- Civil marriage equality in effect at the state level since 2012. (Same-sex couples may legally marry.)
- In May 2009 Governor John Baldacci was the first United States governor to sign into law a bill legalizing marriage equality. Unfortunately, the law was repealed by referendum in November of the same year.
- On 6 November 2012, Maine was one of the first 3 states to legalize marriage equality by popular vote with the passage of Question 1.
Legislation - Enacted
SP0384, LD 1020, item 1 - An Act To End Discrimination in Civil Marriage and Affirm Religious Freedom
Author/Sponsor: Senator Dennis Damon
Date Introduced: January 2009
Date Enacted: 6 May 2009
Date Repealed: 3 November 2009
- A bill to allow same-sex couples to marry in Maine.
- The legislation extended the right to refuse to perform same-sex marriages to any "person authorized to join persons in marriage" rather than to clergy only. It did not require that such refusals be based on religious beliefs.
- The Act also maintained the requirement for genetic counseling in marriage between first cousins of the opposite sex and expanded it to include first cousins of the same sex, despite the inability of persons of the same sex to conceive a child together.
- The day after the Governor signed the Act, opponents of same-sex marriage launched a campaign to repeal it through voter referendum. The campaign was successful in placing the question on the ballot.
- 3 November 2009, the referendum passed by a vote of 53% to 47%, repealing the marriage equality law.
Lawsuits - Resolved
NATIONAL ORGANIZATION FOR MARRIAGE et al. v. COMMISSION ON GOVERNMENTAL ETHICS AND ELECTION PRACTICES
Case #: 1:2009cv00538
Date Filed: 1 October 2009
Ruling Date: 28 May 2014
- The Maine Commission on Governmental Ethics and Election Practices found that the National Organization for Marriage violated campaign finance laws by failing to properly register as a ballot question committee and file financial reports in the 2009 referendum that struck down gay marriage. Same-sex unions were legalized by voters in 2012.
- The commission also ruled that the organization must file a campaign finance report, which would force it to disclose the names of its donors.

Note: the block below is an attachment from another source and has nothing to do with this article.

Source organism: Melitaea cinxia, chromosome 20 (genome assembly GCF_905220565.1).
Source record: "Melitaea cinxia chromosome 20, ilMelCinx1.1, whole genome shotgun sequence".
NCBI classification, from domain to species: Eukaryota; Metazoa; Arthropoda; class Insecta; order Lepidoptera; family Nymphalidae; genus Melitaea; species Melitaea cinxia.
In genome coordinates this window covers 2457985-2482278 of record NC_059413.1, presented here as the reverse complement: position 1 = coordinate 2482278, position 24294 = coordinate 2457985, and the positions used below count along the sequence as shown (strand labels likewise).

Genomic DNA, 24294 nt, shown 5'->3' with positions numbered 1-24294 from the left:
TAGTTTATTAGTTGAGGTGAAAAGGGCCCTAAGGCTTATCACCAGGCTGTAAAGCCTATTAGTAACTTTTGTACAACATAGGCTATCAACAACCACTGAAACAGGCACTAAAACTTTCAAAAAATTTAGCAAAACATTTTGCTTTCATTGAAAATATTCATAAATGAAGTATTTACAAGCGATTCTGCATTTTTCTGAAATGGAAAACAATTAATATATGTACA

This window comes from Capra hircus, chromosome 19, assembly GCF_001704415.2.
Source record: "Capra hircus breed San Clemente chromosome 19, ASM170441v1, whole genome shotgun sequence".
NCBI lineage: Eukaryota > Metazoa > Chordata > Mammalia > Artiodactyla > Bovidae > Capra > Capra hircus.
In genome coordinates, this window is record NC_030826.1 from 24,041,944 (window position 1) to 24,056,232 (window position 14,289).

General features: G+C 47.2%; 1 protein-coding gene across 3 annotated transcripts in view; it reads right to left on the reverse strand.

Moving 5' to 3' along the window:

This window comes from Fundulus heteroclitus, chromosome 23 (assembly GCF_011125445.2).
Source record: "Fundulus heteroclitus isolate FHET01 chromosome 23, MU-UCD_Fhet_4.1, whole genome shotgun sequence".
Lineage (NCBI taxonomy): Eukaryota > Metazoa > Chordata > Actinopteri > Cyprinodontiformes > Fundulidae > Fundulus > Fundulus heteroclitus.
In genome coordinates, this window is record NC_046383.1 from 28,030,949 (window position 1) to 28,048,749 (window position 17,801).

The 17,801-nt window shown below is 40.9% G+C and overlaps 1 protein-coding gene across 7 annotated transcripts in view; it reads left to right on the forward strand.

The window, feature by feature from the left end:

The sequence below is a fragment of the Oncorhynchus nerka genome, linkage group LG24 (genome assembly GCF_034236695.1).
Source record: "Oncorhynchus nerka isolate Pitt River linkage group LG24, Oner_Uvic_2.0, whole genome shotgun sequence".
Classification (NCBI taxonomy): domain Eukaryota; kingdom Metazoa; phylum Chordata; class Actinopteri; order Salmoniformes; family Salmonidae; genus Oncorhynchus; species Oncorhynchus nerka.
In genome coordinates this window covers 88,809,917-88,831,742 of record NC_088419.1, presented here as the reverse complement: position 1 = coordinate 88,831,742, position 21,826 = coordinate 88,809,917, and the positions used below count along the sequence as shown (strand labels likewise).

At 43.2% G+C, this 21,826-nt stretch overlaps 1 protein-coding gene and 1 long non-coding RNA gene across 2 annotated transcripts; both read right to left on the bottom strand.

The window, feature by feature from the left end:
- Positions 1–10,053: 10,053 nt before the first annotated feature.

- Maine's ethics panel fined NOM more than $50,000 and ordered it to reveal the donors who backed its efforts to repeal the state's marriage equality law.
Ballot Initiatives - Passed
Question 1 2009 -
Type and Purpose of Ballot Measure:
Date Passed: 3 November 2009
A voter referendum rejecting a bill legalizing marriage equality in Maine. The measure passed 53%-47%. Three years the outcome of the referendum was reversed when Maine voters passed Question 1 2012 (see below).
Question 1 2012 -An Act to Allow Marriage Licenses for Same-Sex Couples and Protect Religious Freedom
Type & Purpose of Ballot Measure: A citizen initiative brought by Equality Maine and GLAD to restore marriage equality to the state of Maine. The ballot question read: Do you want to allow the State of Maine to issue marriage licenses to same-sex couples?
Date Passed:6 November 2012
- 26 January 26, 2012, supporters delivered over 105,000 petition signatures for the initiative to the Secretary of State's office, exceeding the minimum of 57,277 signatures required for initiatives in the state. 23 February 2012, the Secretary of State announced that the office had verified 85,216 signatures, qualifying it for the November 2012 ballot.
- The 2012 campaign to legalize marriage for same-sex couples was led by a group called Mainers United for Marriage.
- 6 November 6 2012, in a reversal of the vote three years earlier, Maine became one of the first U.S. states to approve same-sex marriage through a ballot initiative and the fifth New England state to legalize same-sex marriage. The results were a reverse of those seen on the 2009 referendum, with 53 percent in favor and 47 percent opposed.
- (Maryland and Washington voters also approved same-sex marriage the same day.)
- 29 November 2012, the election results were certified by Governor LePage.
- Marriage equality went into effect in Maine on 29 December 2012.
- 13 November 2013, a Public Policy Polling survey found that 54% of Maine voters thought same-sex marriage should be allowed, while 37% thought it should not be allowed and 9% were not sure. Poll Details
- 28 August 2013, a Public Policy Polling survey found that 53% of Maine voters supported the legalization of same-sex marriage, while 38% opposed it and 9% were not sure. Poll Details